The conference is partnering with Russell, who won two national titles at the University of San Francisco before winning 11 NBA championships with the Boston Celtics, and Dr. Richard Lapchick, a human rights activist and founder of The Institute for Diversity and Ethics in Sport. 

“It is my hope the West Coast Conference initiative will encourage other leagues and schools to make similar commitments,” Russell said in a conference press release. “We need to be intentional if we’re going to make real change for people of color in leadership positions in college athletics. I’m proud to assist the WCC and Commissioner Nevarez by endorsing this most important initiative.”

WCC commissioner Gloria Nevarez, the first Latinx commissioner in Division I, received unanimous approval from the league’s presidents to move forward with the Russell Rule, which will be part of the conference’s “We are Committed to Change” platform. 

“Bill Russell is the greatest basketball player and social justice advocate the nation has seen. He is a champion for change. It is our belief the WCC ‘Russell Rule’ will live up to his legacy,” Nevarez said. “Our goal is that the diversity of our student-athletes is reflected in those that lead and mentor them and provides a holistic and inclusive education during their time at WCC institutions.”

The West Coast Conference is introducing a significant diversity hiring initiative which will be known as “The Russell Rule,” named after NBA and WCC legend Bill Russell.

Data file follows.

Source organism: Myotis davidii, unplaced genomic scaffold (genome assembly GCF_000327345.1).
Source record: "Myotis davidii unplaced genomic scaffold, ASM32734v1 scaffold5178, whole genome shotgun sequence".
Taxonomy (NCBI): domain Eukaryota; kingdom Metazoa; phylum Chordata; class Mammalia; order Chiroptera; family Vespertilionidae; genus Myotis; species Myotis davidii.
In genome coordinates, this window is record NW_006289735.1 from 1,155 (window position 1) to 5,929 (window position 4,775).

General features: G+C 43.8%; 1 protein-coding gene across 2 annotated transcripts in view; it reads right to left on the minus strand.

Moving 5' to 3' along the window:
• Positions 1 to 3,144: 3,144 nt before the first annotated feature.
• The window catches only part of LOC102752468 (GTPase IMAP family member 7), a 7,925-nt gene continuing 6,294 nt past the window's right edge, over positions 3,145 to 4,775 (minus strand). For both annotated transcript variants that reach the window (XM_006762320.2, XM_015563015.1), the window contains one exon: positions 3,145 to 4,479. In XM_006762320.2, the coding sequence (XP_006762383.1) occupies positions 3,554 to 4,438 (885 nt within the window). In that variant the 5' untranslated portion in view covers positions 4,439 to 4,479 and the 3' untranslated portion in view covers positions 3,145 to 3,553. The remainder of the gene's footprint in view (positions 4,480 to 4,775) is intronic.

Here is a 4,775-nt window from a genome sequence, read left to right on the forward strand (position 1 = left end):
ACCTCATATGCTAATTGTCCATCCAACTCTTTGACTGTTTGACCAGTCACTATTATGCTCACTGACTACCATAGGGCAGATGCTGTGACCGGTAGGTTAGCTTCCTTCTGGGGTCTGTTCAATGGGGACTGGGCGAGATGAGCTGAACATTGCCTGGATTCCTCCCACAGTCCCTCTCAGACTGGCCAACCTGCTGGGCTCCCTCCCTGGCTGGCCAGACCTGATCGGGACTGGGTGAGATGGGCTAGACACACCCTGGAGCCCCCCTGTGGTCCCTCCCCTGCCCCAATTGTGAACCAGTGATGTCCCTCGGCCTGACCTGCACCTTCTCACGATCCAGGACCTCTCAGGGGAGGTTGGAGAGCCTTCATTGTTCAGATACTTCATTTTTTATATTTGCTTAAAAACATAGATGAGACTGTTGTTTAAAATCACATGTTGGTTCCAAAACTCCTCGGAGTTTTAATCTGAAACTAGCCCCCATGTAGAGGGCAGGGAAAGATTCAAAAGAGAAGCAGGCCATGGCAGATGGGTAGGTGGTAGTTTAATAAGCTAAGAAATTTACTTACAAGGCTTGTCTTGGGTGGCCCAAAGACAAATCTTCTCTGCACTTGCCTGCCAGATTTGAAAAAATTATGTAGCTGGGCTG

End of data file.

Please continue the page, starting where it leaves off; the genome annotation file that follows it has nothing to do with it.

Moving forward, all WCC members will be required to “include a member of a traditionally underrepresented community” in the final pool of candidates for the following positions in each athletic department: athletic director, senior administrator, head coach and full-time assistant coach. In doing so, the WCC said it is the first conference to make such a commitment in Division I athletics.

The conference is partnering with Russell, who won two national titles at the University of San Francisco before winning 11 NBA championships with the Boston Celtics, and Dr. Richard Lapchick, a human rights activist and founder of The Institute for Diversity and Ethics in Sport. 

“It is my hope the West Coast Conference initiative will encourage other leagues and schools to make similar commitments,” Russell said in a conference press release. “We need to be intentional if we’re going to make real change for people of color in leadership positions in college athletics. I’m proud to assist the WCC and Commissioner Nevarez by endorsing this most important initiative.”

WCC commissioner Gloria Nevarez, the first Latinx commissioner in Division I, received unanimous approval from the league’s presidents to move forward with the Russell Rule, which will be part of the conference’s “We are Committed to Change” platform. 

“Bill Russell is the greatest basketball player and social justice advocate the nation has seen. He is a champion for change. It is our belief the WCC ‘Russell Rule’ will live up to his legacy,” Nevarez said. “Our goal is that the diversity of our student-athletes is reflected in those that lead and mentor them and provides a holistic and inclusive education during their time at WCC institutions.”

A Banker Says Being Seen as a Diversity Hire Caused Resentment

Brigette Lumpkins says she was optimistic about a Wall Street career until she encountered stereotyping and unequal treatment.